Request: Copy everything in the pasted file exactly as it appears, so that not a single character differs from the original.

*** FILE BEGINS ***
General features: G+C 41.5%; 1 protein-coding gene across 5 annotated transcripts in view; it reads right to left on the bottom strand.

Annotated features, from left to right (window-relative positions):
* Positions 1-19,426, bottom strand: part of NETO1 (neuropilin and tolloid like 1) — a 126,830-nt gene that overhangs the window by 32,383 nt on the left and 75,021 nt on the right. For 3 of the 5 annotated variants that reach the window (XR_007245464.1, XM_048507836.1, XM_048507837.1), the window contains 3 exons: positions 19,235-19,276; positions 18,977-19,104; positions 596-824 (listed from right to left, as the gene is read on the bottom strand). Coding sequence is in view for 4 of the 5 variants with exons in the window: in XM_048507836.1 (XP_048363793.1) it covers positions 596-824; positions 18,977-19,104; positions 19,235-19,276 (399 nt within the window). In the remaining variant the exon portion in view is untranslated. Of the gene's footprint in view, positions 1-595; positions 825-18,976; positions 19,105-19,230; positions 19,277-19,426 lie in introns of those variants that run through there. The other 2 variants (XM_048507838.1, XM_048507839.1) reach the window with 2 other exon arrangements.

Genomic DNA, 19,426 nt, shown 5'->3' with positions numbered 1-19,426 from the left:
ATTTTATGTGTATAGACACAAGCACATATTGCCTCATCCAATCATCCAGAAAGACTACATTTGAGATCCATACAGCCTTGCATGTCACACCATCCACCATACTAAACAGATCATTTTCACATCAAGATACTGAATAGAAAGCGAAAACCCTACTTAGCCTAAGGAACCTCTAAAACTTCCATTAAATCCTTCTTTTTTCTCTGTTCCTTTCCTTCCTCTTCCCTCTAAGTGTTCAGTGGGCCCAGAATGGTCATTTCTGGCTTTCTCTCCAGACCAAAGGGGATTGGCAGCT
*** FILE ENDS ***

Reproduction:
General features: G+C 41.5%; 1 protein-coding gene across 5 annotated transcripts in view; it reads right to left on the bottom strand.

Annotated features, from left to right (window-relative positions):
* Positions 1-19,426, bottom strand: part of NETO1 (neuropilin and tolloid like 1) — a 126,830-nt gene that overhangs the window by 32,383 nt on the left and 75,021 nt on the right. For 3 of the 5 annotated variants that reach the window (XR_007245464.1, XM_048507836.1, XM_048507837.1), the window contains 3 exons: positions 19,235-19,276; positions 18,977-19,104; positions 596-824 (listed from right to left, as the gene is read on the bottom strand). Coding sequence is in view for 4 of the 5 variants with exons in the window: in XM_048507836.1 (XP_048363793.1) it covers positions 596-824; positions 18,977-19,104; positions 19,235-19,276 (399 nt within the window). In the remaining variant the exon portion in view is untranslated. Of the gene's footprint in view, positions 1-595; positions 825-18,976; positions 19,105-19,230; positions 19,277-19,426 lie in introns of those variants that run through there. The other 2 variants (XM_048507838.1, XM_048507839.1) reach the window with 2 other exon arrangements.

Genomic DNA, 19,426 nt, shown 5'->3' with positions numbered 1-19,426 from the left:
ATTTTATGTGTATAGACACAAGCACATATTGCCTCATCCAATCATCCAGAAAGACTACATTTGAGATCCATACAGCCTTGCATGTCACACCATCCACCATACTAAACAGATCATTTTCACATCAAGATACTGAATAGAAAGCGAAAACCCTACTTAGCCTAAGGAACCTCTAAAACTTCCATTAAATCCTTCTTTTTTCTCTGTTCCTTTCCTTCCTCTTCCCTCTAAGTGTTCAGTGGGCCCAGAATGGTCATTTCTGGCTTTCTCTCCAGACCAAAGGGGATTGGCAGCT